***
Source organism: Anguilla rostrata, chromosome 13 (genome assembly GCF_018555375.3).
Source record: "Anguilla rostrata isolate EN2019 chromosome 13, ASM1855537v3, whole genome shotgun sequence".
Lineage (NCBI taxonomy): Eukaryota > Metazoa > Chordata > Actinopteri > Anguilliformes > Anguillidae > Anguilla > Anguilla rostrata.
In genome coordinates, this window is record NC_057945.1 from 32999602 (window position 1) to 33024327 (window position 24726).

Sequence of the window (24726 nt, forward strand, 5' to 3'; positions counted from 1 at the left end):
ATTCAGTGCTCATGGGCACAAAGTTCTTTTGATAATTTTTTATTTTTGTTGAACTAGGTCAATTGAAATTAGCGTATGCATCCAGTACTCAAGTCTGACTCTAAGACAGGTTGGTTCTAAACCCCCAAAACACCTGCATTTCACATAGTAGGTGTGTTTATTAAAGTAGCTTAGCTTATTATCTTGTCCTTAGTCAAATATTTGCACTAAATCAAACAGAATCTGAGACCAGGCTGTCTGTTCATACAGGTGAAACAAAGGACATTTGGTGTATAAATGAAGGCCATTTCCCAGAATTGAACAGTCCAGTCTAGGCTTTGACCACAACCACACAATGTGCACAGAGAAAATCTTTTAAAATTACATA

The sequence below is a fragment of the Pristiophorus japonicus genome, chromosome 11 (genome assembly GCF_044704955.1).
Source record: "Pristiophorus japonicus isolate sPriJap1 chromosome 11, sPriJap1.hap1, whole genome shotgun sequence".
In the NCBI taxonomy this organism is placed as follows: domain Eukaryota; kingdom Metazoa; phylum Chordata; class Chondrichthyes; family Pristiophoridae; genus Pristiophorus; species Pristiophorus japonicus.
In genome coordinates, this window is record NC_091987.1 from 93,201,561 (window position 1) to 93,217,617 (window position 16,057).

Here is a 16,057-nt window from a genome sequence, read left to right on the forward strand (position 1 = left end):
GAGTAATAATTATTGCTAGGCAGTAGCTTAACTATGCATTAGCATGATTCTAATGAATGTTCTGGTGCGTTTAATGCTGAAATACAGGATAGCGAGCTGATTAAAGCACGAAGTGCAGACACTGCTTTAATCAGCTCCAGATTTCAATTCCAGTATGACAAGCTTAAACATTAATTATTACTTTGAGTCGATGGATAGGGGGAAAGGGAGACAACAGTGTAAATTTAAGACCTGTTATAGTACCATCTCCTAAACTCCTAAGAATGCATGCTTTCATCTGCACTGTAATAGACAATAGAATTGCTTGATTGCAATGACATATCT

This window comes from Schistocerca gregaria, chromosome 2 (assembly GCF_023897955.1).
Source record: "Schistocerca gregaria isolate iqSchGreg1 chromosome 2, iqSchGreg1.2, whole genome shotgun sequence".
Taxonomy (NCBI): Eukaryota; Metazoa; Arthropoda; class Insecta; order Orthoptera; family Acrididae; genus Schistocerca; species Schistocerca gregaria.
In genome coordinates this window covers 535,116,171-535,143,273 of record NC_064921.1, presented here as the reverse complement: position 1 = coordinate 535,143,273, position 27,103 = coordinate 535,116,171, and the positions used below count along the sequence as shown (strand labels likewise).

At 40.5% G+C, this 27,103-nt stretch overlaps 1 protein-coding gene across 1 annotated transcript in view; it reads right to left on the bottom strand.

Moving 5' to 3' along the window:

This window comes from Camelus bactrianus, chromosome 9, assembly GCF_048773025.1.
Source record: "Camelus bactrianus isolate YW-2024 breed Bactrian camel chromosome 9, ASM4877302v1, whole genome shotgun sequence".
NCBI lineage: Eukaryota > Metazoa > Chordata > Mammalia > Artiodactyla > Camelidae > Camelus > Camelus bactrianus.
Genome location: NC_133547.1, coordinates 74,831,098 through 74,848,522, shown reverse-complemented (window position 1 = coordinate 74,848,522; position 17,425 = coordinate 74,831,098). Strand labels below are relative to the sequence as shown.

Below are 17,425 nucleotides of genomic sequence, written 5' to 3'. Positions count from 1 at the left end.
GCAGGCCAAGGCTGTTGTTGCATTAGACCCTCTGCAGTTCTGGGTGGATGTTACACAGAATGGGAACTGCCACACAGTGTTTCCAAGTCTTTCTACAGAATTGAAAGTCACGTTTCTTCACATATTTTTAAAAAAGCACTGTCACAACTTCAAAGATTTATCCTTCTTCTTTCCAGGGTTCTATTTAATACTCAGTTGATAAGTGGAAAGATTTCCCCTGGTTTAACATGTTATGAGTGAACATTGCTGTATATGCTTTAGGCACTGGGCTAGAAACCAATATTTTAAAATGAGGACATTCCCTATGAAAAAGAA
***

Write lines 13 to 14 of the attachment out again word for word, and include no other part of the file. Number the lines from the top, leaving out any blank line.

This window comes from Schistocerca gregaria, chromosome 2 (assembly GCF_023897955.1).
Source record: "Schistocerca gregaria isolate iqSchGreg1 chromosome 2, iqSchGreg1.2, whole genome shotgun sequence".